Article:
In general terms, hemangiomas are true benign vascular tumors characterized by increased vascularity and account for 7% of all benign tumors in infancy and childhood. [4]. Hemangiomas of the larynx can be divided into childhood and adult. Laryngeal hemangioma presents as abnormal crying, persistent stridor, and chronic cough and is accompanied by a skin lesion. [5]. The differential diagnosis of airway obstruction in the pediatric population is laryngomalacia, vocal cord paralysis, subglottic stenosis, laryngeal membrane, laryngeal atresia, laryngeal cleft, laryngeal saccular cyst, and laryngocele. [5].

As infantile hemangiomas are known to undergo rapid proliferation followed by slow involution, the primary goals of treatment should be to provide an adequate airway during the period of proliferation, avoid life-threatening obstruction, and minimize therapies that can lead to long-term complications. term. Medical treatment of infantile hemangioma includes systemic corticosteroids, which can stop the progression of the hemangioma during the proliferative phase. However, it comes with adverse effects like cushingoid appearance and hypertension. Interferon treatment is reserved for a refractory type of infantile hemangioma. Vincristine has also been used successfully, but only limited data are available. Surgical management includes laser ablation and tracheotomy. [6]. Propranolol has been reported to dramatically reduce the size of cutaneous and airway hemangiomas. As the recommended dose of propranolol is lower than that used in cardiovascular diseases, there are only a few adverse effects. [7]. But watch for bradycardia, hypotension, hypoglycemia, and worsening reactive airway disease. [6].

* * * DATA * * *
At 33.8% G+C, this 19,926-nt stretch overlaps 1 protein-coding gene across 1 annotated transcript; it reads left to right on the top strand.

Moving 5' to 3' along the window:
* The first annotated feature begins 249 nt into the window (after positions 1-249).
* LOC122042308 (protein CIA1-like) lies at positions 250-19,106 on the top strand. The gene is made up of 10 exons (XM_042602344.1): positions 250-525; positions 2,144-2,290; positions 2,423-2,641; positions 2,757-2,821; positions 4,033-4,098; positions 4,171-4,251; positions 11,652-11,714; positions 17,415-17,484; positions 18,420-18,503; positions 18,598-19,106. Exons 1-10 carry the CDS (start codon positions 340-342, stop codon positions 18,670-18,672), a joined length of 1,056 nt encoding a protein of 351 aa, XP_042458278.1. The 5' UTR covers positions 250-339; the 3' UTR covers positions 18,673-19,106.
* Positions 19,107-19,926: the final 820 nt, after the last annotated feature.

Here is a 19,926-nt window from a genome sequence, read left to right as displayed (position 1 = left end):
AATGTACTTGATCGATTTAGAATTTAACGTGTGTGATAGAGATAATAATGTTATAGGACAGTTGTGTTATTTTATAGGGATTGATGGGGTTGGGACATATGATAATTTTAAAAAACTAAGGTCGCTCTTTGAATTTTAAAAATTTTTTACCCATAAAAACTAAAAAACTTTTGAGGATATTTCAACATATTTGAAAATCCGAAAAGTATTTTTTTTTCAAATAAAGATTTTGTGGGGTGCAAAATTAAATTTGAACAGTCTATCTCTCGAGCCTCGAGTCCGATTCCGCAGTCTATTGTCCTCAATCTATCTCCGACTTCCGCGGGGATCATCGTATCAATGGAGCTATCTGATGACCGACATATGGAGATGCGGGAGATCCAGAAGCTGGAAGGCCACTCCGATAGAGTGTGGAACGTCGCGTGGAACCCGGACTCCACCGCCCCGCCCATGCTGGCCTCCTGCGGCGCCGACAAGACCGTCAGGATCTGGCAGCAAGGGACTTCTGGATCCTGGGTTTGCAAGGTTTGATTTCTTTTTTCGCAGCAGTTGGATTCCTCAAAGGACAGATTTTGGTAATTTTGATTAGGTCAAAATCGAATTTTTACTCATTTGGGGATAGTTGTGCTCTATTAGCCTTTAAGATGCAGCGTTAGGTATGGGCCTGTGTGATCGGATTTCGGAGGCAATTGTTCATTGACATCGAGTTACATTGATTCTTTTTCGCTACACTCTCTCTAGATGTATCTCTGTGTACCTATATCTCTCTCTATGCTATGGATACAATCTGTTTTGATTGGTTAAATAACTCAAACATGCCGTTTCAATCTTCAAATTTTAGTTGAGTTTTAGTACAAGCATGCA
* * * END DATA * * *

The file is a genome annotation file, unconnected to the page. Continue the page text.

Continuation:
Adult hemangiomas are rare and most often cavernous forms. [8,9]. The patient described here had a type of capillary hemangioma, and the capillary hemangioma is well circumscribed and smaller than a cavernous hemangioma.